Jeremy Corbyn will go on the attack today, warning that schools and the NHS will be put at risk if Theresa May remains in Number 10 after the June 8 General Election.
The Labour leader will seek to build on encouraging signs in the polls as he seeks to steer the campaign away from Brexit and on to his favoured battleground of public services.
Mr Corbyn's intervention comes as a seat projection by pollster YouGov suggested that the UK could be heading for a hung parliament, with Labour making gains and Mrs May's Tories suffering losses.
But the Labour leader also faced fresh questions about his approach to immigration as a Labour discussion document indicated the party could open up routes for unskilled foreign workers to come to the UK.
The latest television showdown will take place later, with representatives from seven parties going head to head in a BBC debate.
Neither Mrs May nor Mr Corbyn is expected to take part, with the Tories represented by Home Secretary Amber Rudd instead of the Prime Minister who will be campaigning in the South West.
Liberal Democrat leader Tim Farron, Ukip leader Paul Nuttall, SNP deputy leader Angus Robertson, Green Party co-leader Caroline Lucas and Plaid Cymru leader Leanne Wood will appear, along with a senior Labour politician.
In a speech in London, Mr Corbyn will highlight new analysis showing that under Tory plans, 5.5 million people will find themselves on NHS waiting lists in England by 2022.
Seeking to exploit perceived Tory weakness on social care following the "dementia tax" row, Mr Corbyn will also say 1.5 million older and vulnerable people will not have their care needs met.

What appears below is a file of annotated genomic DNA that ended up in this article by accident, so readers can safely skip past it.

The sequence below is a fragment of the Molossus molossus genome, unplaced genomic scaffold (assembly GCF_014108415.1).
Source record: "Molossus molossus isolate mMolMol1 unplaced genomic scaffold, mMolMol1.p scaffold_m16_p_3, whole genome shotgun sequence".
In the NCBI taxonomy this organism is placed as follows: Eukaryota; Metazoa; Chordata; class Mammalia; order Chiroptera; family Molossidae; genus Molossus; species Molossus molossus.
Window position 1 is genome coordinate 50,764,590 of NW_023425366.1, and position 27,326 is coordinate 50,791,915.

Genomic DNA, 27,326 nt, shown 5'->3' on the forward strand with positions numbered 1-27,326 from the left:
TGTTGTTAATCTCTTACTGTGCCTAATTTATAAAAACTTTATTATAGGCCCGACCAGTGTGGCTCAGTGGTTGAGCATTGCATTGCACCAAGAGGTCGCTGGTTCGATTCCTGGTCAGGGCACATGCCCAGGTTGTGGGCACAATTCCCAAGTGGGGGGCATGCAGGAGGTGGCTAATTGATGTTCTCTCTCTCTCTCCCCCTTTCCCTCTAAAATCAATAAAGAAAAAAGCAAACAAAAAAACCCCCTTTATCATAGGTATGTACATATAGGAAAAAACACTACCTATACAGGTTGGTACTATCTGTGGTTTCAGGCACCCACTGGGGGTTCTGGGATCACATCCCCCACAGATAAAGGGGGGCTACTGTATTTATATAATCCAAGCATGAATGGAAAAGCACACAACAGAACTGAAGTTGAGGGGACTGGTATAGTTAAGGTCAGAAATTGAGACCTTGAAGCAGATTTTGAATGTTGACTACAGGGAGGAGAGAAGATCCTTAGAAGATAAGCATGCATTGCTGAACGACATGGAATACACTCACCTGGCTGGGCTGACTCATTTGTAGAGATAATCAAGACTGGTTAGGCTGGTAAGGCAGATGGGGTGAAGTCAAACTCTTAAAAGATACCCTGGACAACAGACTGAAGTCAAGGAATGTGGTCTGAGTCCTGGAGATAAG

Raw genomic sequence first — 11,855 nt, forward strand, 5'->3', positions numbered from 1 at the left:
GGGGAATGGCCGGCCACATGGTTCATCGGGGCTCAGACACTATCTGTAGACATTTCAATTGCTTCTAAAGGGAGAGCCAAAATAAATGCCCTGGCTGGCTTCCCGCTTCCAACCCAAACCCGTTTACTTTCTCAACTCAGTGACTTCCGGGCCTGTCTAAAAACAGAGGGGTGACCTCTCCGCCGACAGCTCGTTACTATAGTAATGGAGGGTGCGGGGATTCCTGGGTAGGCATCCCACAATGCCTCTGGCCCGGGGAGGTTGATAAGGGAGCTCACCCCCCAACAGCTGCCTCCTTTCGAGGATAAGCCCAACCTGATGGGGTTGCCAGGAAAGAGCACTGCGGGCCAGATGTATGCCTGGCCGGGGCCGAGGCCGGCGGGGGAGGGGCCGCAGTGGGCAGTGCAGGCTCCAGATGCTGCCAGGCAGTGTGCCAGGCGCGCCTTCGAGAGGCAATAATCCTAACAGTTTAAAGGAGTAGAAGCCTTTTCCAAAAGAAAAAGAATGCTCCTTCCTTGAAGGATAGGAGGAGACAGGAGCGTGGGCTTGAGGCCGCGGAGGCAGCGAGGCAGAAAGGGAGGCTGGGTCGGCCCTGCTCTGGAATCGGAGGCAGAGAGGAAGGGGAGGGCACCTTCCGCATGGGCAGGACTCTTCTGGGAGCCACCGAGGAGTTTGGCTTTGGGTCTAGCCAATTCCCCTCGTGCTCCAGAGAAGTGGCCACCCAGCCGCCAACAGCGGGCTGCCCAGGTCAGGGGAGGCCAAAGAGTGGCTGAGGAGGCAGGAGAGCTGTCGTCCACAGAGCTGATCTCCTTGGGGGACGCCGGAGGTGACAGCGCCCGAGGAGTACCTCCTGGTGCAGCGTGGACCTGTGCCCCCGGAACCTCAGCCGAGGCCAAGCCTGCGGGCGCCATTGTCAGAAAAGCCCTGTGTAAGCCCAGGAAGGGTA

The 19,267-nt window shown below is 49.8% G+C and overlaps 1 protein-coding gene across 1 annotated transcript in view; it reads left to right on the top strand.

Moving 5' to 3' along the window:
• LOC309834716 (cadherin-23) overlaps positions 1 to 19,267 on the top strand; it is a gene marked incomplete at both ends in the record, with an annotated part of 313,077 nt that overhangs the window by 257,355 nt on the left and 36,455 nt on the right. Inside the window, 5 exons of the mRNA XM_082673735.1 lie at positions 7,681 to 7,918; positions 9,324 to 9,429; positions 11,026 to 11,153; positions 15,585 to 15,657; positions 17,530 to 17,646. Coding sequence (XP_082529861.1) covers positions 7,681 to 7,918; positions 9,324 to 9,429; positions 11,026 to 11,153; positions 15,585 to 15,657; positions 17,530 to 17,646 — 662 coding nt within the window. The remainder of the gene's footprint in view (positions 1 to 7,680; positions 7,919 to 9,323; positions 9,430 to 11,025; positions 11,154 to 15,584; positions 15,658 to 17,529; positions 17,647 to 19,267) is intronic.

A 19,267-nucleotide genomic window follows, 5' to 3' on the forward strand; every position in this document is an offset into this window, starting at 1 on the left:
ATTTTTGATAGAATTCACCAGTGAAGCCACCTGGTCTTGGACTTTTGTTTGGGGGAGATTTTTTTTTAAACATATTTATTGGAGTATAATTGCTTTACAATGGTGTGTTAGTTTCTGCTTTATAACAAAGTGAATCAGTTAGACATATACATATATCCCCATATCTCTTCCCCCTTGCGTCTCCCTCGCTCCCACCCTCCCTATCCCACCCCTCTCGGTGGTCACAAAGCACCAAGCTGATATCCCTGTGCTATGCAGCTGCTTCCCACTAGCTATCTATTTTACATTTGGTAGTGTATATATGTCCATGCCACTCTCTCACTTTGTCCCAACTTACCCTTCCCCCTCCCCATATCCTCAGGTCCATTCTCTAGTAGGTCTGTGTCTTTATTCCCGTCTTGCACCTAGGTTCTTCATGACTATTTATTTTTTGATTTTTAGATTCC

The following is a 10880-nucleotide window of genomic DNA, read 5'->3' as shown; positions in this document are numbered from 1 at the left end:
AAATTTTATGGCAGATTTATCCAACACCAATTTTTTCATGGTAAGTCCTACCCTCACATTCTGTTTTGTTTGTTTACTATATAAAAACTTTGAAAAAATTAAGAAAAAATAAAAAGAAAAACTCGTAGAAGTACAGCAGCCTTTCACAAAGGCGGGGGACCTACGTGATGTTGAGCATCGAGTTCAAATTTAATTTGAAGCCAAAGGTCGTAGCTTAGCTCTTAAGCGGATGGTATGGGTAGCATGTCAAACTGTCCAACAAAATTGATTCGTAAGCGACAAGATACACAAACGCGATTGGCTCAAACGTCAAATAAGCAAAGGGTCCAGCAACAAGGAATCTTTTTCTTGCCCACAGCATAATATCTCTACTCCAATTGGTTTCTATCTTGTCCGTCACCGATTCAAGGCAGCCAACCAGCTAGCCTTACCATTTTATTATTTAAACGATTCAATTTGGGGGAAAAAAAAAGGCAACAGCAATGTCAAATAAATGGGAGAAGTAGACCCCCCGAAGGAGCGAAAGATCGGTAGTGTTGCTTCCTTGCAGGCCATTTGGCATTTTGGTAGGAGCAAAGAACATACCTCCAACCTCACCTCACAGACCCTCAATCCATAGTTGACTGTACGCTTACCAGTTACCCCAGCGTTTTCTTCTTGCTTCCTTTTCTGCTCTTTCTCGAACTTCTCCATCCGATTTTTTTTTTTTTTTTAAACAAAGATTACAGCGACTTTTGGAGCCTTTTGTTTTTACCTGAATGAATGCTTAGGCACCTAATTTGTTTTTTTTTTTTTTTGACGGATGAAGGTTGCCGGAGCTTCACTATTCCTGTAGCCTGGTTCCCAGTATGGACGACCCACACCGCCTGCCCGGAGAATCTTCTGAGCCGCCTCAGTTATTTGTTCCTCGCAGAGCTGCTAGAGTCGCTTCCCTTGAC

In addition, 650,000 children will be "crammed" into primary school classes larger than 30 pupils, and families will be nearly £450 worse off per child as a result of Tory plans to scrap free school meals for 1.7 million children.
"The futures of our NHS and schools are at stake in this election," Mr Corbyn will claim.
"Labour will invest in our people, schools and hospitals. We will cut class sizes, take a million people off the NHS waiting list and ensure people get the care they deserve.
"By contrast, another five years of the Tories would be disastrous for our public services."
For the Tories, Work and Pension Secretary Damian Green accused Mr Corbyn of using "made up numbers" and sought to shift attention back to the looming Brexit talks.
"Brexit negotiations start 11 days after people vote and are crucial to our economic security and the future of public services," he said.
"Made-up numbers from Corbyn cannot hide the fact he's not up to the job of getting the deal we need."
Labour played down reports that Mr Corbyn could open the door to unskilled foreign workers as part of his immigration shake-up, insisting the document leaked to the Daily Telegraph and Daily Mail was a discussion paper and "not a statement of Labour policy".
The potential impact of the shift in poll ratings in recent days was laid bare in modelling by YouGov.
A seat-by-seat estimate for The Times suggested that the Conservatives could lose 20 seats and see Mrs May's majority wiped out, while Labour may gain 28 seats.
The analysis is based on a complex model drawing on 50,000 surveys and suggests Mrs May's gamble of calling a snap election in the hope of a landslide win could backfire spectacularly.
YouGov's analysis puts the Tories on 310 seats, down from the 330 they went into the election with, and 16 short of a majority. Labour would get 257 seats, up from 229.
But YouGov acknowledged there was uncertainty with any model compared to full-scale polling in individual constituencies.
The Liberal Democrats will also seek to put pressure on Mrs May, claiming that her plan to axe free school meals for infants in England will put children's health at risk.
"Theresa May is not only risking the health of some of our youngest children, but she will also create terrible inequality in the classroom," former deputy prime minister Nick Clegg said as the party launched a poster campaign on the issue in London.